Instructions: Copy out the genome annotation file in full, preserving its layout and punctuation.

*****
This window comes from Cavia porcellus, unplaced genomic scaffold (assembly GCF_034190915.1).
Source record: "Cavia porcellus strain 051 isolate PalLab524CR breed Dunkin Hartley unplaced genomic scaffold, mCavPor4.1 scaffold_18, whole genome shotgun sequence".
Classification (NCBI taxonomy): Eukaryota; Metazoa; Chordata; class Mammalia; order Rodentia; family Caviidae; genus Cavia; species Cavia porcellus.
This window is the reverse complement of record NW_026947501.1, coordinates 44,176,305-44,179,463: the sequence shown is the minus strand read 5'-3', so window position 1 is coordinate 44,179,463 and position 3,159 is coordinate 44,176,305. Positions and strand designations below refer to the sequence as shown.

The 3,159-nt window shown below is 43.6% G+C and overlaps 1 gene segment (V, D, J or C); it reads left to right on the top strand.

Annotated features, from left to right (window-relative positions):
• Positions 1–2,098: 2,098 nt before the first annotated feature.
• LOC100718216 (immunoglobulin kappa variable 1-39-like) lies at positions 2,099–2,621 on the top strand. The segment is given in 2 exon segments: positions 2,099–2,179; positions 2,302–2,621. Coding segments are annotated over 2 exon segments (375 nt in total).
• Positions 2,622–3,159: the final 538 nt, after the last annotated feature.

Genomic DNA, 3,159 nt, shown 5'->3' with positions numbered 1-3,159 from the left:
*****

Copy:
This window comes from Cavia porcellus, unplaced genomic scaffold (assembly GCF_034190915.1).
Source record: "Cavia porcellus strain 051 isolate PalLab524CR breed Dunkin Hartley unplaced genomic scaffold, mCavPor4.1 scaffold_18, whole genome shotgun sequence".
Classification (NCBI taxonomy): Eukaryota; Metazoa; Chordata; class Mammalia; order Rodentia; family Caviidae; genus Cavia; species Cavia porcellus.
This window is the reverse complement of record NW_026947501.1, coordinates 44,176,305-44,179,463: the sequence shown is the minus strand read 5'-3', so window position 1 is coordinate 44,179,463 and position 3,159 is coordinate 44,176,305. Positions and strand designations below refer to the sequence as shown.

The 3,159-nt window shown below is 43.6% G+C and overlaps 1 gene segment (V, D, J or C); it reads left to right on the top strand.

Annotated features, from left to right (window-relative positions):
• Positions 1–2,098: 2,098 nt before the first annotated feature.
• LOC100718216 (immunoglobulin kappa variable 1-39-like) lies at positions 2,099–2,621 on the top strand. The segment is given in 2 exon segments: positions 2,099–2,179; positions 2,302–2,621. Coding segments are annotated over 2 exon segments (375 nt in total).
• Positions 2,622–3,159: the final 538 nt, after the last annotated feature.

Genomic DNA, 3,159 nt, shown 5'->3' with positions numbered 1-3,159 from the left: